March Recommended Reads

Australian Recent Release: All the Murmuring Bones by Angela Slatter.

Fans of Naomi Novik and Katharine Arden will love this dark, fearless new fairy tale from award-winning author Angela Slatter.

Miren O’Malley’s family prospered for many years as a result of a dark bargain struck with the mer: ensure the safety of their ships in return for a child of each generation. But in recent years the family have been unable to keep their side of the bargain, and the great house of O’Malley has fallen into disrepair. Miren’s grandmother, fierce and sharply intelligent Aoefe O’Malley, is determined to restore their glory, even at the price of her granddaughter’s freedom. Little does she know that Miren will not lie down and accept the fate she has lain out for her.

All The Murmuring Bones is a richly satisfying, deeply true tale of dark family secrets, magic and witches, creatures of the sea and legends that survive the ravages of time. Above all it is a tale that celebrates the strength of women, their courage and perseverance despite all odds, and what happens to the men who seek to tame them.

YA recent release: The Boy from the Mish by Gary Lonesborough.

I don’t paint so much anymore,’ I say, looking to my feet.

‘Oh. Well, I got a boy who needs to do some art. You can help him out,’ Aunty Pam says, like I have no say in the matter, like she didn’t hear what I just said about not painting so much anymore. ‘Jackson, this is Tomas. He’s living with me for a little while.’

It’s been a hot summer, and life’s pretty all right for Jackson and his family on the Mish. School’s over for the year, it’s almost Christmas, and he’s hanging with his mates, hassling the tourists, and steering clear of the racist boys in town. Just like every year, Jackson’s Aunty and irritating younger cousins visit from the city – but this time they bring with them a mysterious boy with a troubled past…

As friendship develops between the two boys, Jackson must face the changing dynamics of his relationship with family, friends and community, as well as his darkest secret – a secret he thought he’d buried for good.
“The Boy from the Mish is an extraordinary debut novel, and I loved this tender, beautiful story with all my heart. Jackson and Tomas stole my heart, and I’ll be thinking about them for a long time.” Nina Kenwood.


Tasmanian Recent Release: Born Into This by Adam Thompson.

Born Into This is drenched in swagger and originality, the blows are head-on, but the comfort is swiftly delivered in the wit and delicacy of Thompson’s phrasing. He has the reader in the boat, on the shore and drowning in the sea at once.” – Tara June Winch.

Each story in Adam Thompson’s debut book Born Into This sheds light on unique cultural practices and perspectives. From the rugged islands off Tasmania’s coast, Indigenous rangers try to inspire some pride in wayward urban teens, to those doing it tough on the borders of white society who are forced into complex and compromised choices.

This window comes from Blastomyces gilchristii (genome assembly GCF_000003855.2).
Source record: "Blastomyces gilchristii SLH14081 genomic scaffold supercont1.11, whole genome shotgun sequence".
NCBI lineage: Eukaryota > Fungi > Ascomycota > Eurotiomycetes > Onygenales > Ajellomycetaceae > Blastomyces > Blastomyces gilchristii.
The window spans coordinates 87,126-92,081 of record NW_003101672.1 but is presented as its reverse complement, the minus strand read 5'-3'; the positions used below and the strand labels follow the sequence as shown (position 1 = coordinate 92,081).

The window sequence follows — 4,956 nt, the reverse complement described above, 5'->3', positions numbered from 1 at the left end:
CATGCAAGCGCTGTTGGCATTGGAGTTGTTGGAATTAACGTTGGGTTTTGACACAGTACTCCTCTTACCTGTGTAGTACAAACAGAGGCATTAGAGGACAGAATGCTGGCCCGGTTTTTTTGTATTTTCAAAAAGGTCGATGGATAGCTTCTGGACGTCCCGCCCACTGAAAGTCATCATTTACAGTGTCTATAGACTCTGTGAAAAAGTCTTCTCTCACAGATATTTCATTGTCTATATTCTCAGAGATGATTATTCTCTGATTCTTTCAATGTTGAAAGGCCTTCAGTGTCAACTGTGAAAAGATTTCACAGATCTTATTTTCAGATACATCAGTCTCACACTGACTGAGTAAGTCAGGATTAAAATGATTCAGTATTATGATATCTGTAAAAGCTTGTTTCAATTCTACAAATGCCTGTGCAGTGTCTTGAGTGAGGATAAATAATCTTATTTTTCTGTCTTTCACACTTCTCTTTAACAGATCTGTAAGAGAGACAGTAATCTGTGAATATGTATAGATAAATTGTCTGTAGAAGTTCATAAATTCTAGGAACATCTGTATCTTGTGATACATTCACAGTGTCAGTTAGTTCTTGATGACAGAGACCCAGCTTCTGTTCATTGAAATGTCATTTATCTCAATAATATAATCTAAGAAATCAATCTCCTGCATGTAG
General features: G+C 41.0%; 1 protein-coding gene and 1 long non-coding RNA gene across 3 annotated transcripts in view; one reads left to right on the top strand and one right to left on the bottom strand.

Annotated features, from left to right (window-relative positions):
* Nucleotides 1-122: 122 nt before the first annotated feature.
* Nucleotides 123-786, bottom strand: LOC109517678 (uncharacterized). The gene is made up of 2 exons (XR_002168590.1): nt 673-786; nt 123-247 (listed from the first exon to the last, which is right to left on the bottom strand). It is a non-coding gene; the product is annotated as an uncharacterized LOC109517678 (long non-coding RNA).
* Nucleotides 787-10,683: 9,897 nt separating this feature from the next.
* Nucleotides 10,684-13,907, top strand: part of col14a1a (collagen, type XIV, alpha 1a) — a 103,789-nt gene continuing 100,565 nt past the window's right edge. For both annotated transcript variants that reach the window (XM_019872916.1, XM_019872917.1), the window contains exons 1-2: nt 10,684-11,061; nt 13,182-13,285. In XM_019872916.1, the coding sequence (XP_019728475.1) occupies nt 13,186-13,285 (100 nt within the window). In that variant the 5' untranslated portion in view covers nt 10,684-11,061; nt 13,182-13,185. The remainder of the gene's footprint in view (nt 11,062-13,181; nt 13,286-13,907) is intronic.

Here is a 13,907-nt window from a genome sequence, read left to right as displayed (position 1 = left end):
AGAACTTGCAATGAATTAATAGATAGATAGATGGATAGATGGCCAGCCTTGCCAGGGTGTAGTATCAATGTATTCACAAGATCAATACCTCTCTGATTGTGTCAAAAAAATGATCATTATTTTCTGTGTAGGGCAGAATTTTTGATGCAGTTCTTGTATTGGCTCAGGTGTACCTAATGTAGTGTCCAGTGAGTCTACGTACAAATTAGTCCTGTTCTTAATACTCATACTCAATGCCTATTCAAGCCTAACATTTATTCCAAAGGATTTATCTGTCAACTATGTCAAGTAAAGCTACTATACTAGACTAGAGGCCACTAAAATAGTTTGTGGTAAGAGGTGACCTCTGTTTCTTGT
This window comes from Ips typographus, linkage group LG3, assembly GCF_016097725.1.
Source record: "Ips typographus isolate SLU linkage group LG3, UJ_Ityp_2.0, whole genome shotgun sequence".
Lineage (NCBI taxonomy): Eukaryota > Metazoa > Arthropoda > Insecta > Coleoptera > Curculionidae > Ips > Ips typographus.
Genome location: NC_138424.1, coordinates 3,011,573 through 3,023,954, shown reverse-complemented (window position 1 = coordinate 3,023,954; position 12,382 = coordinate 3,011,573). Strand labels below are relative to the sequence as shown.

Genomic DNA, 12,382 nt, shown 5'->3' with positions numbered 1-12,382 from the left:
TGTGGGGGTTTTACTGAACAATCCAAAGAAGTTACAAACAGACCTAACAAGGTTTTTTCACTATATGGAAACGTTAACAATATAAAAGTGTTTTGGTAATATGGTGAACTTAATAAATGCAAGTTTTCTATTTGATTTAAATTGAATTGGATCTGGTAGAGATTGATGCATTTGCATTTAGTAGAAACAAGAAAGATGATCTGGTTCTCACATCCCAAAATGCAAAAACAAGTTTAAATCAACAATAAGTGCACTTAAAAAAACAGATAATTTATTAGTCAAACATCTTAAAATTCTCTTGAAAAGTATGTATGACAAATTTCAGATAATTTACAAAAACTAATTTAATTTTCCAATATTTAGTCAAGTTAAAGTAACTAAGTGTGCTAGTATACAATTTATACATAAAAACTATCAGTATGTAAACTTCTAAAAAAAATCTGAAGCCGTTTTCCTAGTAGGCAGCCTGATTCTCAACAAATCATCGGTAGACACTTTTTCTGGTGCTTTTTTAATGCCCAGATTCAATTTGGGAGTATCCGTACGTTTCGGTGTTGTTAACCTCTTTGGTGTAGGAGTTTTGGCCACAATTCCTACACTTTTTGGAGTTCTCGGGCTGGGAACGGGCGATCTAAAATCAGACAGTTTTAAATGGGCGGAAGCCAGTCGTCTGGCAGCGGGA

Adam Thompson’s stories sing with humour, poignancy, and the occasional artful twist as his characters navigate racism, death, classroom politics and, overshadowing everything, the discomforting awareness for both white and black Australia, of the unrelenting destruction and disappearance of what remains of our remarkable natural world.


Tasmanian Classic: Enterprising Women: Gender, Race and Power in the Revolutionary Atlantic by Cassandra Pybus.

“Enterprising Women offers a vital reassessment of the relationship among gender, race and power in the Atlantic World.” – Danielle Skeehan, Journal of American History

1797, Dorothy Thomas, known as the Queen of Demerara, was well on her way to becoming the richest black woman in the Caribbean colony of Demerara before she signed the manumission documents for Betty, her elderly slave. Thomas owned dozens of slaves, but what made this transaction unusual was that Betty was Thomas’s mother, and that fifteen years prior, Dorothy had procured the freedom of both herself and her children.

Dorothy Thomas’s story is just one of the extraordinary accounts of courage and grit recovered in Enterprising Women. As the microbiographies in this book tell, free women of color in Britain’s Caribbean colonies were not simply the dependent mistresses of the white male elite. In the unpredictable world of the slave colonies during the age of revolutions, some highly entrepreneurial women were able to rise to enormous success, the result of which was remarkable mobility and extensive family and commercial ties in the urban heart of the empire.